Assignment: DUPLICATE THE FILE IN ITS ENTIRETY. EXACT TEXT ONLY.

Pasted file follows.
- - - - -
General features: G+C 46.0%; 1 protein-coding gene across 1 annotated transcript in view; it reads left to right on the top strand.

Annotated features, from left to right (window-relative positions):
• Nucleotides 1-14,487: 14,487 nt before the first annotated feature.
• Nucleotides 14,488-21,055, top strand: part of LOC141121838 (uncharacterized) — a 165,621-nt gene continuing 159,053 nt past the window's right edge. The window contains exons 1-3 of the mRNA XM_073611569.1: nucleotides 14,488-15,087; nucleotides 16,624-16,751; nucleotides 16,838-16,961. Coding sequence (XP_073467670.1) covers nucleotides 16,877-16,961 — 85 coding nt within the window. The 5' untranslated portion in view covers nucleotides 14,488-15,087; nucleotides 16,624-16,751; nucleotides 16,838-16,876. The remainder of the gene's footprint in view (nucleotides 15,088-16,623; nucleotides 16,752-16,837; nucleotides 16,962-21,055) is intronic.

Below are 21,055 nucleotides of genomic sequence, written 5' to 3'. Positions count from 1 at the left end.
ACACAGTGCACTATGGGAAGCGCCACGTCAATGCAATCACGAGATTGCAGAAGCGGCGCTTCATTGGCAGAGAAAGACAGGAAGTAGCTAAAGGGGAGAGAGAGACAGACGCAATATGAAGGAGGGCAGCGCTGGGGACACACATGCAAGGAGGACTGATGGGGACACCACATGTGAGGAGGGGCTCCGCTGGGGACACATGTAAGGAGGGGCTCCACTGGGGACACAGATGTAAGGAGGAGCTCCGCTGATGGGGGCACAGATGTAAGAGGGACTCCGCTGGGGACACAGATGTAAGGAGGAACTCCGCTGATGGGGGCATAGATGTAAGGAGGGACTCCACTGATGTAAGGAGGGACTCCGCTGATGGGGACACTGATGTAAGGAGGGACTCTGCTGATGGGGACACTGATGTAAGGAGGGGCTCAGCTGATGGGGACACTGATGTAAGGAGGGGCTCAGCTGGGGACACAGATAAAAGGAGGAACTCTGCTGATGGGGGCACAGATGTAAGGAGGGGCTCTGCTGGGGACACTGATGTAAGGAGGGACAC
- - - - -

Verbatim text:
General features: G+C 46.0%; 1 protein-coding gene across 1 annotated transcript in view; it reads left to right on the top strand.

Annotated features, from left to right (window-relative positions):
• Nucleotides 1-14,487: 14,487 nt before the first annotated feature.
• Nucleotides 14,488-21,055, top strand: part of LOC141121838 (uncharacterized) — a 165,621-nt gene continuing 159,053 nt past the window's right edge. The window contains exons 1-3 of the mRNA XM_073611569.1: nucleotides 14,488-15,087; nucleotides 16,624-16,751; nucleotides 16,838-16,961. Coding sequence (XP_073467670.1) covers nucleotides 16,877-16,961 — 85 coding nt within the window. The 5' untranslated portion in view covers nucleotides 14,488-15,087; nucleotides 16,624-16,751; nucleotides 16,838-16,876. The remainder of the gene's footprint in view (nucleotides 15,088-16,623; nucleotides 16,752-16,837; nucleotides 16,962-21,055) is intronic.

Below are 21,055 nucleotides of genomic sequence, written 5' to 3'. Positions count from 1 at the left end.
ACACAGTGCACTATGGGAAGCGCCACGTCAATGCAATCACGAGATTGCAGAAGCGGCGCTTCATTGGCAGAGAAAGACAGGAAGTAGCTAAAGGGGAGAGAGAGACAGACGCAATATGAAGGAGGGCAGCGCTGGGGACACACATGCAAGGAGGACTGATGGGGACACCACATGTGAGGAGGGGCTCCGCTGGGGACACATGTAAGGAGGGGCTCCACTGGGGACACAGATGTAAGGAGGAGCTCCGCTGATGGGGGCACAGATGTAAGAGGGACTCCGCTGGGGACACAGATGTAAGGAGGAACTCCGCTGATGGGGGCATAGATGTAAGGAGGGACTCCACTGATGTAAGGAGGGACTCCGCTGATGGGGACACTGATGTAAGGAGGGACTCTGCTGATGGGGACACTGATGTAAGGAGGGGCTCAGCTGATGGGGACACTGATGTAAGGAGGGGCTCAGCTGGGGACACAGATAAAAGGAGGAACTCTGCTGATGGGGGCACAGATGTAAGGAGGGGCTCTGCTGGGGACACTGATGTAAGGAGGGACAC